(This is not a Finnish baby box!)
A week ago, Katherine Zappone announced baby boxes would be given to all new parents in an attempt to increase the birth rate in Ireland.
Baby boxes were first introduced in Finland in 1938, when infant mortality stood at 65 per 1,000. The boxes contained clothes, nappies, a mattress, picture books and a teething toy. With the mattress in the bottom, the box doubled as a bed. They were introduced as part of a drive to bring down Finland’s infant mortality rate.
In Ireland, in 2018, however, they’re, at best, cute, and at worst, a waste of money. This government would be better serving their remit if they poured support into children who are already here. Here is an incomplete list of thing the government could better do with money to help the children who are already here:
- Lone parents need better supports, and clearer pathways back to employment / education that won’t penalise them.
- We need better supports for adults who were abused as children, so that they can parent better.
- We need more midwives, so pregnant people can have continuity of care.
- We need better mental health care for children.
- Our education system needs a complete overhaul (including better sex and relationship education).
- We need to provide permanent homes for the 3,000+ homeless children in Ireland at the moment.
We need to value the children we already have before we start spouting off about how to look like we’re making life better for children who aren’t even here yet. It is true that raising children is expensive. People are putting off having children, or having more children, if they are unsure that they will be able to mange to keep those children safe, healthy, housed, fed, and educated. A few nappies, and a couple of babygros in the bottom of a cardboard box are not going to encourage people to have more babies – but here are a few things that might:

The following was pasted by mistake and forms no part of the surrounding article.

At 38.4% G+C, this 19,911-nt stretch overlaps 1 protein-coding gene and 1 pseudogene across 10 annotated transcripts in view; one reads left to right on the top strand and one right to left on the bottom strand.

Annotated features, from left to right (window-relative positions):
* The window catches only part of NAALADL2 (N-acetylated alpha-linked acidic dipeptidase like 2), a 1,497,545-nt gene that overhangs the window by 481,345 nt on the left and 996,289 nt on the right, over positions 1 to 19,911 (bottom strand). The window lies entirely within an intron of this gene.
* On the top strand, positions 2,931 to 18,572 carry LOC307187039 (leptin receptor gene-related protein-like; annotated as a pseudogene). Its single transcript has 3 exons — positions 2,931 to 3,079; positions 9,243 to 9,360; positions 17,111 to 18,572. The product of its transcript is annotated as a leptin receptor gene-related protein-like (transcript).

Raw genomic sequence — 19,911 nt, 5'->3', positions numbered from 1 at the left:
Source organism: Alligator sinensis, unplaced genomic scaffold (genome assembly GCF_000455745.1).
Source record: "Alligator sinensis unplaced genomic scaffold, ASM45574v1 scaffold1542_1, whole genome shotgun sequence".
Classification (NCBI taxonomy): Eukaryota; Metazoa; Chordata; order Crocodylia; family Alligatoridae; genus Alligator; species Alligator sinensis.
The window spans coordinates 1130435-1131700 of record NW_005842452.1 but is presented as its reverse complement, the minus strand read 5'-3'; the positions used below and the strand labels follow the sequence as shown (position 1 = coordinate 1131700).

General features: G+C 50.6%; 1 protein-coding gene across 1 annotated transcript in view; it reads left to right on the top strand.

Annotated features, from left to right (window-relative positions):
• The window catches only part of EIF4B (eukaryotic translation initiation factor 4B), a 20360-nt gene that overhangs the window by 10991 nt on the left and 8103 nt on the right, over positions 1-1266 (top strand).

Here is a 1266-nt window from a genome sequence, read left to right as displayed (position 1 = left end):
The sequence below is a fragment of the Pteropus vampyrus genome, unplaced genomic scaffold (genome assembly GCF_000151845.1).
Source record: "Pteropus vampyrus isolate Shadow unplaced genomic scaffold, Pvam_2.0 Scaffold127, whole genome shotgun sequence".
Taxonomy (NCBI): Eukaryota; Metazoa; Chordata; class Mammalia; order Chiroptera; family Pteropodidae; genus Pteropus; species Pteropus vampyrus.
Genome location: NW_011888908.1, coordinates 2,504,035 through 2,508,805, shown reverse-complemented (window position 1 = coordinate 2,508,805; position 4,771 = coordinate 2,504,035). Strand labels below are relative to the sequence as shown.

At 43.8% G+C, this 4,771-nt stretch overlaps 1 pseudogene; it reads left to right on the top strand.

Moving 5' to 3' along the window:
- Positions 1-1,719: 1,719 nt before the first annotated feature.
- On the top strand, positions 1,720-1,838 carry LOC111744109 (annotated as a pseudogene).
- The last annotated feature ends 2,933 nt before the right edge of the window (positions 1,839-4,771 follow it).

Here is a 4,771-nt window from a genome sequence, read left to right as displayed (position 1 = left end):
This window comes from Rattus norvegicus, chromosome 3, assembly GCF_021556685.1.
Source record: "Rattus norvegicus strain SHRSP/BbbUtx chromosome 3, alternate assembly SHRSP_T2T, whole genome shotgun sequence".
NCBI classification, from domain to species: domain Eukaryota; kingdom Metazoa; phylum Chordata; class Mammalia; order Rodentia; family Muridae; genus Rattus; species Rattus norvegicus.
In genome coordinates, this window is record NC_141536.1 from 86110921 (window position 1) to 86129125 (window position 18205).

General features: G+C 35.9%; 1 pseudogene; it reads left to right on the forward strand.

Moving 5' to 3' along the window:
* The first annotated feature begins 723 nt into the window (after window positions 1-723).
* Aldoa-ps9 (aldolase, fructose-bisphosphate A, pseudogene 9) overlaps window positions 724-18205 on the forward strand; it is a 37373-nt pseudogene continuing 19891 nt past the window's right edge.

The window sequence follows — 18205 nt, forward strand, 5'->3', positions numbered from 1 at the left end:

- Affordable housing and I don’t (necessarily) mean state-subsidised housing, but houses where mortgages are easy to pay on one salary.
- Education that is aligned with the UN’s Convention on the Rights of the Child, which states that the education of the child ‘shall be directed to the development of the child’s personality, talents, and mental and physical abilities, to their fullest potential. Currently, such education is not available in Ireland.
- An improved maternity system, with women at the centre of care. I have spoken with many women who – having been traumatised in Irish hospitals – are too afraid to have another child.
- Valuing the caring work that parents do: Currently, parents on social welfare are receiving €31 per week per child. If those same children were in foster care, the government would happily hand over between €325 and €352 per child per week to the foster parents.
Fix the leaky roof, and crumbling walls, of the house you live in before you start planning a fancy garden shed.